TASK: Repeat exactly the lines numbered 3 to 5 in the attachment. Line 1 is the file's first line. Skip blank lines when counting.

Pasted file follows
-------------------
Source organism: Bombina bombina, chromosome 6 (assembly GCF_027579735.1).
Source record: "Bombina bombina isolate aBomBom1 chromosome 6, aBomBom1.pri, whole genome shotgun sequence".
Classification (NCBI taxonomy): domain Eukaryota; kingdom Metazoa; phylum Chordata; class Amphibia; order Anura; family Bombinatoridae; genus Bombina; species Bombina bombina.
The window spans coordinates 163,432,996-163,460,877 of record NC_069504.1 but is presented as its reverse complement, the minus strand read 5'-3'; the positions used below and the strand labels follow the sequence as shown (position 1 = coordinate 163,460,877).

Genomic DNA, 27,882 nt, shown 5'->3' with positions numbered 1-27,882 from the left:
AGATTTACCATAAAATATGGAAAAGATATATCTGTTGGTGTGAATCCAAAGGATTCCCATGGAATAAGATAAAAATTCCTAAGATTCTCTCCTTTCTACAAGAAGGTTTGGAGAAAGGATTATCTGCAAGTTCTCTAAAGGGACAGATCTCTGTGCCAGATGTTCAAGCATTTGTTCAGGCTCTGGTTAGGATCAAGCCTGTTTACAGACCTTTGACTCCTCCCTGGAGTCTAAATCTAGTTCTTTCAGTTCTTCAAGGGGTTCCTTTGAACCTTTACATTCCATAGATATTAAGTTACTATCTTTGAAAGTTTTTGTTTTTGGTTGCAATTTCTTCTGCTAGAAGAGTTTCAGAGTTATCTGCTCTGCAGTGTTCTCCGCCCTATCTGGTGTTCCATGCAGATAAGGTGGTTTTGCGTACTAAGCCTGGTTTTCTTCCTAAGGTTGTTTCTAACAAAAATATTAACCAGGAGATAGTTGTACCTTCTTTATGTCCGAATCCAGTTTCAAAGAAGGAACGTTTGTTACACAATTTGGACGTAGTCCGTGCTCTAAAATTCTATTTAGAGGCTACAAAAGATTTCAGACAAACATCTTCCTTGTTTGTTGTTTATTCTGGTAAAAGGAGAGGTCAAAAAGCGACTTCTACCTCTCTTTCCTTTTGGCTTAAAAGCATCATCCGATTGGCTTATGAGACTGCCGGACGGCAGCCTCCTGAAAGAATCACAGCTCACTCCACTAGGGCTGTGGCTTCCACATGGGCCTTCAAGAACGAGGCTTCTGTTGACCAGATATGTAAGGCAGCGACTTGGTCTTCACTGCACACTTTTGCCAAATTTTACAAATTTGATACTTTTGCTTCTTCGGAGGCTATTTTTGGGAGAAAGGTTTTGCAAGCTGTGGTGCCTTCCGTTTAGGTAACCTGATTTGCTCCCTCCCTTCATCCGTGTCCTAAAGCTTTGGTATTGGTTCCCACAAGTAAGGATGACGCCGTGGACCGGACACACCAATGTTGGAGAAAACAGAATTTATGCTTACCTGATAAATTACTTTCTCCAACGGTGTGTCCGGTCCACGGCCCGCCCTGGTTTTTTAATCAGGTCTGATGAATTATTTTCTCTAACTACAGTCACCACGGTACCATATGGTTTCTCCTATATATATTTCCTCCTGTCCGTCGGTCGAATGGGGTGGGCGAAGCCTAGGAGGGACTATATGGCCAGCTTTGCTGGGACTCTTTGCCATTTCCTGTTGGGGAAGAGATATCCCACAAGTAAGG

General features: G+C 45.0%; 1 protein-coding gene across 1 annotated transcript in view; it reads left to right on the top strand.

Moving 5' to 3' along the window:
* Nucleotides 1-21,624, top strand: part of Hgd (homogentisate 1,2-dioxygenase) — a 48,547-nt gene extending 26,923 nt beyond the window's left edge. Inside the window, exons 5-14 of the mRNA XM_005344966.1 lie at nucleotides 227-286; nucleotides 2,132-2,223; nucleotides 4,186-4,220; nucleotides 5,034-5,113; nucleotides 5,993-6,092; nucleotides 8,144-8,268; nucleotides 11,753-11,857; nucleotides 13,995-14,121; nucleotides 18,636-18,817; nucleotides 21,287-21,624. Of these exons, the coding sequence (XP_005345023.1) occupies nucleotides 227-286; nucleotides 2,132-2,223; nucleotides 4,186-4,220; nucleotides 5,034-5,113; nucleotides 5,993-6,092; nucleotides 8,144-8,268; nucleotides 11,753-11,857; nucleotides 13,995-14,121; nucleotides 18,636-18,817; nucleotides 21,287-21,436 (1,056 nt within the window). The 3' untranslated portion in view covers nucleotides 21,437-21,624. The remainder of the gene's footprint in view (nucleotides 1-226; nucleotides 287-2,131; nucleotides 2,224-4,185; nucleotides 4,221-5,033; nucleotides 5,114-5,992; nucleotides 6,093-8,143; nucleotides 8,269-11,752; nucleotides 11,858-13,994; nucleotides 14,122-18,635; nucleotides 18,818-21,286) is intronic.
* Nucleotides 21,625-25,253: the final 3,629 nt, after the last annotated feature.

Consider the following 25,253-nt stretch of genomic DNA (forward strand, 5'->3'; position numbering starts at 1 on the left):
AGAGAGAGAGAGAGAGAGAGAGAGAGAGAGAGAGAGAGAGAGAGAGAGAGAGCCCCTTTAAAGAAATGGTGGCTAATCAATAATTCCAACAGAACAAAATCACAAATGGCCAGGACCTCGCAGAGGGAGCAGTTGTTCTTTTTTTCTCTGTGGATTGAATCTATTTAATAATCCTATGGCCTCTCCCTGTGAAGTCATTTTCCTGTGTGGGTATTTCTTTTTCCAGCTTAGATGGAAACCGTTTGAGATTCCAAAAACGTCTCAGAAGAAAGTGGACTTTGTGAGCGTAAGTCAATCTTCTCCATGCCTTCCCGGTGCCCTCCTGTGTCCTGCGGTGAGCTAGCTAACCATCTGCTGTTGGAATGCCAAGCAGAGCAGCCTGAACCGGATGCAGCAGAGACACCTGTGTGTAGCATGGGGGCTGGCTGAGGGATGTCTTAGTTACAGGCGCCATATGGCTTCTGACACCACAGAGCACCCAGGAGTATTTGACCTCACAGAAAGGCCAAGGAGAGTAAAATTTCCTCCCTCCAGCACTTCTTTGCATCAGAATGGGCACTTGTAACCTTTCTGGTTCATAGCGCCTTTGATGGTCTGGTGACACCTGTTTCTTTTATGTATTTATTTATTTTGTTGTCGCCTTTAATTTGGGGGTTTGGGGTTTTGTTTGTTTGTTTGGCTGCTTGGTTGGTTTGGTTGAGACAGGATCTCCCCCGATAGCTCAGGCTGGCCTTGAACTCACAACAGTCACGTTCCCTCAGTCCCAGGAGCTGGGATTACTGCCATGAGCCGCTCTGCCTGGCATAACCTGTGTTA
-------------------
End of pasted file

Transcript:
Classification (NCBI taxonomy): domain Eukaryota; kingdom Metazoa; phylum Chordata; class Amphibia; order Anura; family Bombinatoridae; genus Bombina; species Bombina bombina.
The window spans coordinates 163,432,996-163,460,877 of record NC_069504.1 but is presented as its reverse complement, the minus strand read 5'-3'; the positions used below and the strand labels follow the sequence as shown (position 1 = coordinate 163,460,877).

Genomic DNA, 27,882 nt, shown 5'->3' with positions numbered 1-27,882 from the left: